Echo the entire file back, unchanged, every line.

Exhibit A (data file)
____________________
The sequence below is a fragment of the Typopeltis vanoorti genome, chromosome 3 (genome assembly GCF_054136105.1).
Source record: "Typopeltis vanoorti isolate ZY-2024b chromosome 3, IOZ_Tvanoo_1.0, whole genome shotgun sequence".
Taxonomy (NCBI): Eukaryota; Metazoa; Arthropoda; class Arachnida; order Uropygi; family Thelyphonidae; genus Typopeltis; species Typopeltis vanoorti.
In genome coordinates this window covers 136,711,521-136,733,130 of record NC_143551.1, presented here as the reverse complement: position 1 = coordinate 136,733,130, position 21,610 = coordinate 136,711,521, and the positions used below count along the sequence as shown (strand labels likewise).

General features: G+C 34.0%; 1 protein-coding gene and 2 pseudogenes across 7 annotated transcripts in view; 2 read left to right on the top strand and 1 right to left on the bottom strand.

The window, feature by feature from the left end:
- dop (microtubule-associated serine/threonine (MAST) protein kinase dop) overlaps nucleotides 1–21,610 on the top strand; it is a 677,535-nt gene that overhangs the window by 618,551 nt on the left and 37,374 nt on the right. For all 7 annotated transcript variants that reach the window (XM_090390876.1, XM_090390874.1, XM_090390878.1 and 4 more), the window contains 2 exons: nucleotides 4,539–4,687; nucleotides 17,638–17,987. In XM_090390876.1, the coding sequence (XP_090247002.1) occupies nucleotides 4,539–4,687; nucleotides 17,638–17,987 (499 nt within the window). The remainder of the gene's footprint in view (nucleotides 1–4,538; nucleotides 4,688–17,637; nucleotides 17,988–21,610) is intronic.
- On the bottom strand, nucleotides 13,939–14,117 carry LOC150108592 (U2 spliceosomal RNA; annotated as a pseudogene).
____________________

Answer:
The sequence below is a fragment of the Typopeltis vanoorti genome, chromosome 3 (genome assembly GCF_054136105.1).
Source record: "Typopeltis vanoorti isolate ZY-2024b chromosome 3, IOZ_Tvanoo_1.0, whole genome shotgun sequence".
Taxonomy (NCBI): Eukaryota; Metazoa; Arthropoda; class Arachnida; order Uropygi; family Thelyphonidae; genus Typopeltis; species Typopeltis vanoorti.
In genome coordinates this window covers 136,711,521-136,733,130 of record NC_143551.1, presented here as the reverse complement: position 1 = coordinate 136,733,130, position 21,610 = coordinate 136,711,521, and the positions used below count along the sequence as shown (strand labels likewise).

General features: G+C 34.0%; 1 protein-coding gene and 2 pseudogenes across 7 annotated transcripts in view; 2 read left to right on the top strand and 1 right to left on the bottom strand.

The window, feature by feature from the left end:
- dop (microtubule-associated serine/threonine (MAST) protein kinase dop) overlaps nucleotides 1–21,610 on the top strand; it is a 677,535-nt gene that overhangs the window by 618,551 nt on the left and 37,374 nt on the right. For all 7 annotated transcript variants that reach the window (XM_090390876.1, XM_090390874.1, XM_090390878.1 and 4 more), the window contains 2 exons: nucleotides 4,539–4,687; nucleotides 17,638–17,987. In XM_090390876.1, the coding sequence (XP_090247002.1) occupies nucleotides 4,539–4,687; nucleotides 17,638–17,987 (499 nt within the window). The remainder of the gene's footprint in view (nucleotides 1–4,538; nucleotides 4,688–17,637; nucleotides 17,988–21,610) is intronic.
- On the bottom strand, nucleotides 13,939–14,117 carry LOC150108592 (U2 spliceosomal RNA; annotated as a pseudogene).